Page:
Hugo Winckler

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Hugo Winckler
Born July 4, 1863
Gräfenhainichen, Prussian Saxony
Died April 19, 1913
Berlin
Nationality German
Fields archaeologist
Known for Hattusa

Hugo Winckler (July 4, 1863 – April 19, 1913) was a German archaeologist and historian who uncovered the capital of the Hittite Empire (Hattusa) at Boğazkale, Turkey.

Winckler was a student of the languages of the ancient Middle East. He wrote extensively on Assyrian cuneiform and the Old Testament, compiled a history of Babylonia and Assyrian that was published in 1891, and translated both the Code of Hammurabi and the Amarna letters. In 1904, he was appointed professor of Oriental languages at the University of Berlin.

Winckler began excavations at Boğazkale in 1906 with support from the German Orient Society together with Ottoman archeologist Theodore Makridi. His excavations revealed a stockpile of thousands of hardened clay tablets, many written in the hitherto unknown Hittite language, that allowed Winckler to draw a preliminary outline of Hittite history in the 14th and 13th centuries BC. Winckler continued excavations at the site until 1912, during which time his finds proved that the city was once the capital of a great empire.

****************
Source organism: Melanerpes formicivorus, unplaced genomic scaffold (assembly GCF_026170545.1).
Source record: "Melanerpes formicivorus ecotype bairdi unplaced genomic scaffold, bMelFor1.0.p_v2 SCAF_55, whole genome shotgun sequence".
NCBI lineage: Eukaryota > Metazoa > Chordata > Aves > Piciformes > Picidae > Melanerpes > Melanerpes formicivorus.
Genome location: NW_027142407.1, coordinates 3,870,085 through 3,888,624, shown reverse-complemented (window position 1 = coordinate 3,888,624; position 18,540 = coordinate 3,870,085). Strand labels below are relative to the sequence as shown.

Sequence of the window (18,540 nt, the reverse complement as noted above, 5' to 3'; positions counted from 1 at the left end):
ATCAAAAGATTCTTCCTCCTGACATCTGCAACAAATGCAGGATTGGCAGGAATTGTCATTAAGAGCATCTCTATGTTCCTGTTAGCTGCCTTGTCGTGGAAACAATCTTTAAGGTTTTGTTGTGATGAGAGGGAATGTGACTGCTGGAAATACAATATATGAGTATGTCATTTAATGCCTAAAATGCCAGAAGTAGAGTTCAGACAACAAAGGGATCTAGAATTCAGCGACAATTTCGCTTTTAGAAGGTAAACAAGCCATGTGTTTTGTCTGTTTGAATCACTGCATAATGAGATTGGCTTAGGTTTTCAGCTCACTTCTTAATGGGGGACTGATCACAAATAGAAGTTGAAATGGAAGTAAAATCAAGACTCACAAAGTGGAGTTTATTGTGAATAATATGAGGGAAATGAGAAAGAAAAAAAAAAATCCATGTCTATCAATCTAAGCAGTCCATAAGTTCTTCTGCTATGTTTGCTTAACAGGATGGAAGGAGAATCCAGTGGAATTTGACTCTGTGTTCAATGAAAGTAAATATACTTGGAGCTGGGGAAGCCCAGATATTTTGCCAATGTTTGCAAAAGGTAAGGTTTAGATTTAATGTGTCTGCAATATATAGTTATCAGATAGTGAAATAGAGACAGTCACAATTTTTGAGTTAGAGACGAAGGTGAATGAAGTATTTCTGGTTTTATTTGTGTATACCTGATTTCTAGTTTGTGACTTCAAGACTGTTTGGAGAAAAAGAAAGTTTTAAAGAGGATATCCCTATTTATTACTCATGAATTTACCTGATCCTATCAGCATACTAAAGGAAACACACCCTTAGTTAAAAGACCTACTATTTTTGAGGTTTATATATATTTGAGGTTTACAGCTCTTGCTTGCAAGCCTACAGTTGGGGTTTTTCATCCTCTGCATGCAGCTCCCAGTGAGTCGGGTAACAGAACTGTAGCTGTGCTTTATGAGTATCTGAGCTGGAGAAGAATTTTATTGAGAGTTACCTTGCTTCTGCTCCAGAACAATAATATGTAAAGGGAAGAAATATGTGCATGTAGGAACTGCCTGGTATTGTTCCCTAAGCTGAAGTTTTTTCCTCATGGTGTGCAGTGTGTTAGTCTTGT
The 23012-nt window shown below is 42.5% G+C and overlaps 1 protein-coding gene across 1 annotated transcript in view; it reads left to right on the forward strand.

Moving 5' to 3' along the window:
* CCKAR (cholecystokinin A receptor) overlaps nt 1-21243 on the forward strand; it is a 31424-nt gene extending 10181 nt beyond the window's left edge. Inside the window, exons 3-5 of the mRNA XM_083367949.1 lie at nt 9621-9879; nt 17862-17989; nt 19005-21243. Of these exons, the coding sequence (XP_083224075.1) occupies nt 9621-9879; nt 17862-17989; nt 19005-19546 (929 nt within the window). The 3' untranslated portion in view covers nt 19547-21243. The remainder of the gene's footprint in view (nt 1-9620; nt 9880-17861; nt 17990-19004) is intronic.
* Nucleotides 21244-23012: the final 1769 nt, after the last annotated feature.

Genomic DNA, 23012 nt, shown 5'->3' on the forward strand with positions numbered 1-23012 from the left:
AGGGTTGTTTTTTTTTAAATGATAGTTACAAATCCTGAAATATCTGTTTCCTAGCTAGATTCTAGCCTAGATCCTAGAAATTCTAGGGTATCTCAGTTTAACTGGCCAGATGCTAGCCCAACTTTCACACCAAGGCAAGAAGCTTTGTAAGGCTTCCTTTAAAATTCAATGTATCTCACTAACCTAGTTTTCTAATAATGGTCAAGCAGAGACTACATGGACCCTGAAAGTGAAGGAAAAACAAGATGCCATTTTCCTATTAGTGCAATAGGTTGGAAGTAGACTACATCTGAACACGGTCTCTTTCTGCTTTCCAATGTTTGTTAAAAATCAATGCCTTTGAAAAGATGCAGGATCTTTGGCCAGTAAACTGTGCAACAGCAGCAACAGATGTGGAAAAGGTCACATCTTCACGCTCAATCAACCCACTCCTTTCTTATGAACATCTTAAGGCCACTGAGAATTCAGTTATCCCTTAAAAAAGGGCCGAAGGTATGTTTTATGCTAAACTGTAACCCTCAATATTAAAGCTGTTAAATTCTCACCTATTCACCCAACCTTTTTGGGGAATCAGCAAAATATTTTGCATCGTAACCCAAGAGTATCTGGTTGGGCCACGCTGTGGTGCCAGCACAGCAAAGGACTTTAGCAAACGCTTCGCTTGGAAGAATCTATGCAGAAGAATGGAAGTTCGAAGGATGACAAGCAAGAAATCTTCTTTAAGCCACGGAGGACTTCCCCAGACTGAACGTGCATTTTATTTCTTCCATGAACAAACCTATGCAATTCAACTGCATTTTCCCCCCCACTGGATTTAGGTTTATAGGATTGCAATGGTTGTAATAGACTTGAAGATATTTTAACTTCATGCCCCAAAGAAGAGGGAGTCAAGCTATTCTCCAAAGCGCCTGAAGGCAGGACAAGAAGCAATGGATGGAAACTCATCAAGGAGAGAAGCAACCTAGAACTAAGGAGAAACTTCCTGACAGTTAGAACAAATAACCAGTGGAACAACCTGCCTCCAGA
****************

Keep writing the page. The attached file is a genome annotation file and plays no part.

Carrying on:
Otto Rank references Winckler in Art and Artist as the, "rediscoverer of the ancient Oriental world picture (ref Geschichte Israels, Part II, 1900, pp. 275), in the fifth to sixth millenia B.C... Winckler's popular description: "The whole universe is the great world, the macrocosm; it's parts are small universes in themselves, microcosms. Such a *microcosm* is man, who is himself an image of the universe and a perfect being. But the great universe is likewise a man, and as it is `God,' God has human form. *`In his own image,'* therefore, was man created. This was still the belief of medieval medicine, which we know to have had (chiefly for the purpose of bleeding) a method of dividing up the human body according to the twelve signs of the zodiac (head, ram; neck, bull; arms, twins; and so on). On this `scientific' treatment of a patient was based... "

Also in Art and Artist Otto Rank says, regarding the significance of macroscosmic symbolism, "In the first, and still the best, summary of this sort, which Winckler gives us in the chapter "Myth, Legend, and Play" of his popular account of the intellectual culture of ancient Babylon, the fundamental fact is established that the festivals connected with various games had all a seasonal character, with a definite calendar as their basis. In these festivals and the associated games, "the events in heaven which the festival represents--for example, the death and rebirth of the deity, the victory over the powers of darkness, the dragon--are represented and played before the people" (op. cit., p. 122)."

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